yep, minis can really be smart - watch McKee do "scent" work

Discussion in 'Miniature Horse Photo & Video Gallery' started by Peggy Hogan, Mar 25, 2011.

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  1. Mar 25, 2011 #1

    Peggy Hogan

    Peggy Hogan

    Peggy Hogan

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    This is McKee. I've actually taught him to do "scent work." He walks around looking for the mat that has the lavender scent, and then he indicates that this is the correct mat by pawing on it. It is very fun to teach this and I plan on expanding the behavior to include more mats.

    Hope you enjoy...

    http://www.youtube.com/watch?v=IgmCXkoZzJ0
     
    Last edited by a moderator: Apr 7, 2011
  2. Mar 26, 2011 #2

    CharlesFamily

    CharlesFamily

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    That is awesome! You have me sold on the benefits of clicker training! Now I just need to educate myself and get started!

    Barbara
     
  3. Mar 26, 2011 #3

    hobbyhorse23

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    My mom does canine nosework competitions with our Sheltie and I've often joked about teaching my mini Kody to do it. He's got a very interactive personality and already likes to ransack shelves and boxes so I think he'd pick up the concept of a systematic search quite quickly! [​IMG]

    How did you do the initial scent discrimination training? I can get them to search my hands for a hidden treat but that's because the treat itself smells good and they want to find it. I can click for investigating a strange scent like lavendar, but did you have to do more than that to get it across that you want them to find the scent itself rather than an object that happens to smell a particular way? I imagine it's like teaching a dog to point out the red object in a grouping whether it's the red ball, red block, or red squeaky toy. How do you teach them that what you want is the common classification of "red" and not, say, the ball instead of the block?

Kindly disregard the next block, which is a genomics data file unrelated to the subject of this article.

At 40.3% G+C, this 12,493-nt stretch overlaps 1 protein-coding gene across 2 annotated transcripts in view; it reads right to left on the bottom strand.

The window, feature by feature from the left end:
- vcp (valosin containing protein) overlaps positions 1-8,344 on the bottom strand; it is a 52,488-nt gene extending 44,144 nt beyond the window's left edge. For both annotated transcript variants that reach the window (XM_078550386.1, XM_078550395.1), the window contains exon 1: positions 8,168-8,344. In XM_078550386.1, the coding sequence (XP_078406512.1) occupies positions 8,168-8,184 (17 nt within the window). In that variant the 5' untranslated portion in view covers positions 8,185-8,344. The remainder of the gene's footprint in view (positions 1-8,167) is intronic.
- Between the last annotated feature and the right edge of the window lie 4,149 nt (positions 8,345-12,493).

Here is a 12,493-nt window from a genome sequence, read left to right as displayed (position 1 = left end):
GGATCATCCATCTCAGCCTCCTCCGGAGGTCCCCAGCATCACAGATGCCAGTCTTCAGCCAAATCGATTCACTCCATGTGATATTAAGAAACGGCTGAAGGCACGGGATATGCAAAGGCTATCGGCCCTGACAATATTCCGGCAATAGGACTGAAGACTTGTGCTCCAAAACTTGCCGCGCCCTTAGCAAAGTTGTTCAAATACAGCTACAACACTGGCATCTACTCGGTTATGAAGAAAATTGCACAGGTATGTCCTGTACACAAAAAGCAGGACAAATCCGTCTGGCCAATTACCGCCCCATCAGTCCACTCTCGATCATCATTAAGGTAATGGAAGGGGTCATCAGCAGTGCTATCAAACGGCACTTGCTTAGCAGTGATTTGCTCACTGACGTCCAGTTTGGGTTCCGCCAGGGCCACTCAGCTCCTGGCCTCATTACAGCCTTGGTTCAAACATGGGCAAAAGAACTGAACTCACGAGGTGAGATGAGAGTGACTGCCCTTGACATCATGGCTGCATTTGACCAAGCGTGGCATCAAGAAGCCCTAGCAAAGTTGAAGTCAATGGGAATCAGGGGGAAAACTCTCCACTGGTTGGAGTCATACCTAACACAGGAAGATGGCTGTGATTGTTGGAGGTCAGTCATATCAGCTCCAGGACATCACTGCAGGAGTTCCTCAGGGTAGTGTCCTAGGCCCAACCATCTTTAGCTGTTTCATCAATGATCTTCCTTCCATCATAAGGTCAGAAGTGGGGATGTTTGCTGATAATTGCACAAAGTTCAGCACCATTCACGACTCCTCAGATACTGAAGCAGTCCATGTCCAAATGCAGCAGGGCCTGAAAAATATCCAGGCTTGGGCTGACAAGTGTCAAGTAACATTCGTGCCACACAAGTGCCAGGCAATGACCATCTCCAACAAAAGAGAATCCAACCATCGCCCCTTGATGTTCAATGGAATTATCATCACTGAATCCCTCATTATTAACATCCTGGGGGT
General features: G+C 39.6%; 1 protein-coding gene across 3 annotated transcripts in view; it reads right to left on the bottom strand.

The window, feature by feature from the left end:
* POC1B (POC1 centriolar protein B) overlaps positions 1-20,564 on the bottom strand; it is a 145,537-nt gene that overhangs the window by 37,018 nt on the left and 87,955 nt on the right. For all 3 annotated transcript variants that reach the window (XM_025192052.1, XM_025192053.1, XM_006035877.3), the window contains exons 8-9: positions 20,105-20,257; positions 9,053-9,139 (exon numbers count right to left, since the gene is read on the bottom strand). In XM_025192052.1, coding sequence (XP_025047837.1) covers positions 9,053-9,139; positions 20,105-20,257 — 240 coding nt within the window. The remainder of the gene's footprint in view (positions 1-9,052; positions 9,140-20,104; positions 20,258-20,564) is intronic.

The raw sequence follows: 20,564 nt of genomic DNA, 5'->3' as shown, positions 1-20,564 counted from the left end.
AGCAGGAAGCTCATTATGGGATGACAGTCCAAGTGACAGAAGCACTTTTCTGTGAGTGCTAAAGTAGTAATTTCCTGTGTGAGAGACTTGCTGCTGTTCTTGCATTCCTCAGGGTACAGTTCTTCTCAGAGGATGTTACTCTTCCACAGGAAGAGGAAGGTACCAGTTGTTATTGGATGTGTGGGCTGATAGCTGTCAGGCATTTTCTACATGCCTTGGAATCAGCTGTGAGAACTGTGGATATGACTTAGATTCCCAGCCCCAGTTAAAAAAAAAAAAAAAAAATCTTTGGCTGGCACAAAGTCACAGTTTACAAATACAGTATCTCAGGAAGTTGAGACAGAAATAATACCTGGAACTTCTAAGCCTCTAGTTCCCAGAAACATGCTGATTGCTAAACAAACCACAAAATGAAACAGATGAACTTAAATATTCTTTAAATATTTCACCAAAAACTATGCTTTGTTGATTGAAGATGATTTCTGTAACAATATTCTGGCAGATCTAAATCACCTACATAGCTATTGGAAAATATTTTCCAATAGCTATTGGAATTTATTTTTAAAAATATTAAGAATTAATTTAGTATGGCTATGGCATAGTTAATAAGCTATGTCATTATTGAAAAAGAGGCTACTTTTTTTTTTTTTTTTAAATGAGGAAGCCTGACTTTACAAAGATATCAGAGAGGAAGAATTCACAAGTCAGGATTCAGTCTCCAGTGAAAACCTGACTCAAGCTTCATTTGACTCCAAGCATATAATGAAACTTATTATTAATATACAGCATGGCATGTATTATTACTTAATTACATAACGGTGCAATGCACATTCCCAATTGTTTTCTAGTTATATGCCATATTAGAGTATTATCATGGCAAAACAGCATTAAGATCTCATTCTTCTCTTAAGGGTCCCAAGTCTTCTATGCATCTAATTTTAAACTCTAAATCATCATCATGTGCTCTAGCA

If I had a cargo van so I could easily take him to the classes I think I would have been trying nosework with the mini last winter.

    Leia
     
  4. Mar 26, 2011 #4

    jegray21

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  5. Mar 26, 2011 #5

    O So

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    That is amazing!! Too cool! [​IMG]
     
  6. Mar 26, 2011 #6

    Taylor Richelle

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  7. Mar 26, 2011 #7

    wingnut

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    That's fabulous!
     
  8. Mar 26, 2011 #8

    Knottymare

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    I have to admit that I'm a big fan of yours on You Tube. You inspire me! I never thought of doing scent work with my horses; in an earlier life, I did it with my dogs. How fun!
     
  9. Mar 26, 2011 #9

    A Little Blessing

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    Scent work? I think this guy is smart enough to read his name!
     
  10. Mar 29, 2011 #10
    Ditto![​IMG]
     
  11. Mar 29, 2011 #11

    AppyLover2

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    Peggy I always so enjoy your videos. You do wonders with those smart little ones. Way to go!!
     
  12. Apr 1, 2011 #12

    Peggy Hogan

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    Thanks everyone....as do all of you, I absolutely love my minis and am so glad I found them. So as an update...I added several more mats and we're up to 9 mats as of tonight. McKee really does like the game and he cruises over each mat with his nose down to see if it's "his" mat. I'm starting to make it more difficult by hiding the mat a bit more. I'm hoping he can learn to find "his" mat even if it's out of sight.